Scientific Programming

Scientific Programming / 2016 / Article

Research Article | Open Access

Volume 2016 |Article ID 6187926 | 10 pages | https://doi.org/10.1155/2016/6187926

Equalization Technique for Balancing the Modulation Ratio Characteristics of the Single-Phase-to-Three-Phase Matrix Converter

Academic Editor: Michele Risi
Received01 Jul 2015
Revised26 Dec 2015
Accepted28 Dec 2015
Published27 Jan 2016

Abstract

Three-phase system has numerous advantages over the single-phase system in terms of instantaneous power, stability, and cost. Three-phase systems are not available in every location particularly in remote rural areas, hill stations, low voltage distribution homes, and so forth. Having a system that is capable of converting directly the readily available single-phase system to three phases will have greater usability in various applications. The routine techniques adopted in the direct ac-ac single-phase-to-three-phase converters do not yield the best desired outputs because of their complexity in the segregation process and bidirectional nature of the input signal. Other initiatives use ac-dc-ac converters which are huge and costly due to dc link energy storage devices. Further, none of these systems provide a convincing result in producing the standard three-phase output voltages that are 120° away from each other. This paper proposes an effective direct ac-ac single-phase-to-three-phase conversion technique based on space vector pulse width modulation based matrix converter system that produces a convincing three-phase output signals from a single-phase source with balanced modulation index characteristics. The details of the scientific programming adopted on the proposed technique were presented.

1. Introduction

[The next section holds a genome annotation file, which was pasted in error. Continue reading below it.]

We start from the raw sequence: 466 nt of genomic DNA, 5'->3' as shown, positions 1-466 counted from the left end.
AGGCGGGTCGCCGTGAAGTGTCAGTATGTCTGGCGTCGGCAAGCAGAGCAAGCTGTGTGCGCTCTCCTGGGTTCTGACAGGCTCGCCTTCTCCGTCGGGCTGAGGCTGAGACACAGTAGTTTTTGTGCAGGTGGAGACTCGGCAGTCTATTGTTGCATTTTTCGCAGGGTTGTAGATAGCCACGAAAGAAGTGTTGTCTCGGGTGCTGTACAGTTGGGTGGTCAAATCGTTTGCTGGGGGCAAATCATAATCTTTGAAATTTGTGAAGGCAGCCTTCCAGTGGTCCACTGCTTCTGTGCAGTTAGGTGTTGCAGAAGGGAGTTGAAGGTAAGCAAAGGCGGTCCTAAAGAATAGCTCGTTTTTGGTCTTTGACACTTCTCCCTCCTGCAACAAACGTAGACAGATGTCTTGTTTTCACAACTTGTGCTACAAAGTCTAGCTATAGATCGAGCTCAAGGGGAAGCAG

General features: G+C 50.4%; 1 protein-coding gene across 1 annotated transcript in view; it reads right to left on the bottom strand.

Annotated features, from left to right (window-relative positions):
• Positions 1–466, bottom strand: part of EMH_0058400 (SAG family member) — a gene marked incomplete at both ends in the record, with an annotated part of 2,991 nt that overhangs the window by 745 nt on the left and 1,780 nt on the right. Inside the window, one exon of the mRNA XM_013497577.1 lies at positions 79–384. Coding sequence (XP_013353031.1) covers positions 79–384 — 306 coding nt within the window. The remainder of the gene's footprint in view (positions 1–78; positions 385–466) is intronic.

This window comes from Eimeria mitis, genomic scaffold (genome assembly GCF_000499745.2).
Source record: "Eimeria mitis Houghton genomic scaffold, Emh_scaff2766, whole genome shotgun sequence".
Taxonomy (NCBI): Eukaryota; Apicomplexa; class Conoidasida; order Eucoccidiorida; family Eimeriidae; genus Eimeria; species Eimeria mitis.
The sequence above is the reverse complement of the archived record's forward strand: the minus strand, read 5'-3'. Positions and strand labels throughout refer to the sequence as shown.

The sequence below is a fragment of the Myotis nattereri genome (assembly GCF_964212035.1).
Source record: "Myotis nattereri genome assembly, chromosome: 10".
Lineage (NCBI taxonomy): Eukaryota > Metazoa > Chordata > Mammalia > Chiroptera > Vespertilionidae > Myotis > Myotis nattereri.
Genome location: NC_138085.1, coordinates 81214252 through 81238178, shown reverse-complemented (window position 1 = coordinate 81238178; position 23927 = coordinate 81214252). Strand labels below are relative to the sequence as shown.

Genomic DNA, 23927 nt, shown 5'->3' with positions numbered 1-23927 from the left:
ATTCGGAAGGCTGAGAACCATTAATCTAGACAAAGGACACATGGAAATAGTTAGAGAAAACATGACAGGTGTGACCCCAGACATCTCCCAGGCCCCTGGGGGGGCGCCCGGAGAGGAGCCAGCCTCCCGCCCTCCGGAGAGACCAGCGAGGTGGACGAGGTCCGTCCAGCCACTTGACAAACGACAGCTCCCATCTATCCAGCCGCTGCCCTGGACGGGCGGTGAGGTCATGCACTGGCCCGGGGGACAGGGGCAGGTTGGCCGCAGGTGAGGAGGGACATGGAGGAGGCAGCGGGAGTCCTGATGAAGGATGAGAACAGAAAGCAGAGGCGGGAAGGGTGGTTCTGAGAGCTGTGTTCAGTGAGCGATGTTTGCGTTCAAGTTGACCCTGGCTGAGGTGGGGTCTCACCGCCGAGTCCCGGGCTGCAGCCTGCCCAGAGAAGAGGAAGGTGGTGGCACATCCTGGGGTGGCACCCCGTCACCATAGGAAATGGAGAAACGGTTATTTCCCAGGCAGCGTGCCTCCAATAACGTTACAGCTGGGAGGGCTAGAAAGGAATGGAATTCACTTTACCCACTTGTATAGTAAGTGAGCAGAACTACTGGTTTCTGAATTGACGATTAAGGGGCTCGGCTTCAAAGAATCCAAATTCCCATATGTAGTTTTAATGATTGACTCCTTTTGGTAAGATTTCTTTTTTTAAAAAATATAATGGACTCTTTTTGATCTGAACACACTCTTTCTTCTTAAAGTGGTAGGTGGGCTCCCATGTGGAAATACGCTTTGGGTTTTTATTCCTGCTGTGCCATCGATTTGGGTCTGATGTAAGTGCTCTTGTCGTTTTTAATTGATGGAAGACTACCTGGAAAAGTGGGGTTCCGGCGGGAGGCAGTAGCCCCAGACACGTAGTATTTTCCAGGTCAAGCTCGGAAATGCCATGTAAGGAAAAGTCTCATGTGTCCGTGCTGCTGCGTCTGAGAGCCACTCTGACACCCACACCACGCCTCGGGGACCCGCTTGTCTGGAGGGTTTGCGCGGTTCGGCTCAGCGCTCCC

Conversion of single phase to three phases (SP2TP) is always an interesting task in the ac-ac converters sector. Having a converter that takes a single-phase source as an input and produces three phases balanced as output helps to run three-phase loads under single-phase source. Single-phase-to-three-phase matrix converter is one of the most advanced direct ac-ac converters which can be designed for the conversion of the single-phase system to three-phase system. This converter has high prospects in those applications where only single-phase source is available such as home, remote town, and mobile power source. When the ratings of the single-phase induction motor are greater than 0.5 kW, it becomes uneconomical to operate at higher load conditions [1]. Single-phase-to-three-phase converters are widely used in electric locomotives and rural areas where only single-phase power is available due to technical or economic reasons [2]. Conventional single-phase-to-three-phase converters produce unbalanced voltages which have negative effects on the load. The impact of having unbalanced voltages on the induction motor load results in the production of negative sequence voltages which in turn causes excessive losses, overvoltages, mechanical oscillations, and interference with control circuits. Among the various types of converters, conversion of single-phase system to three-phase system is regarded as the most complex one. The major difficulty of such converters is the alternating and bidirectional nature of the input signal which is required to be segregated into three output signals. Advanced scientific programming methods help to solve this complex engineering problem. Matrix converter is designed using the IGBT based bidirectional switches for direct ac-ac conversions. The bidirectional switches are designed in such a way that they should not short-circuit the voltage sources and open-circuit the current sources [3]. On the other hand, the ac-dc-ac converter adopts rectifier-inverter concepts where the single-phase ac voltage is converted to dc voltage in the first stage and in the second inverter stage, the dc voltage is inverted back to three-phase voltages. Despite the THD, losses of ac-dc-ac converter are much lesser compared to direct ac-ac converter; other issues such as additional cost due to bulk storage devices are major drawbacks. Thus, the direct ac-ac converters are more compact in size and cost. For many years, simple carrier based sinusoidal based PWM modulation schemes are used in many applications [4]. However, advance switching algorithm such as space vector based PWM modulation scheme can be employed to segregate the input signal along with the bidirectional IGBT switches based matrix converter to produce the required three-phase output waveforms. Using scientific programming methods, advanced modulation scheme can be implemented using state-of-the-art engineering simulation application and interfacing with the digital signal processor and other control circuits in real time. Space vector pulse width modulation is a unique technique that makes the switching complexity of ac-ac converters much easier. Employing the space vector PWM technique for the single-phase-to-three-phase conversion is the main contribution of the paper. Adjustable speed drives are considered matured due to advances in power semiconductor devices and lower cost. Active devices continue to improve whereas the passive devices such as energy storage capacitor occupy huge system volume, weight, and reliability [5]. Similar research initiative suggests that matrix converter can be operated under buck-boost mode with variable frequencies but under Z-Source topology [6]. Cycloconverters based static converters produced balanced output voltages but suffer from high low order harmonics [7]. Another initiative suggests having two capacitor converters for more balanced operation of induction motor using single-phase supply [8] which are tedious and unreliable. However, all these drawbacks can be overcome by incorporating advance programming techniques based on space vector PWM. This paper provides the design details of the space vector PWM programming based simulation model of the single-phase-to-three-phase matrix converter system and its performance under different load conditions.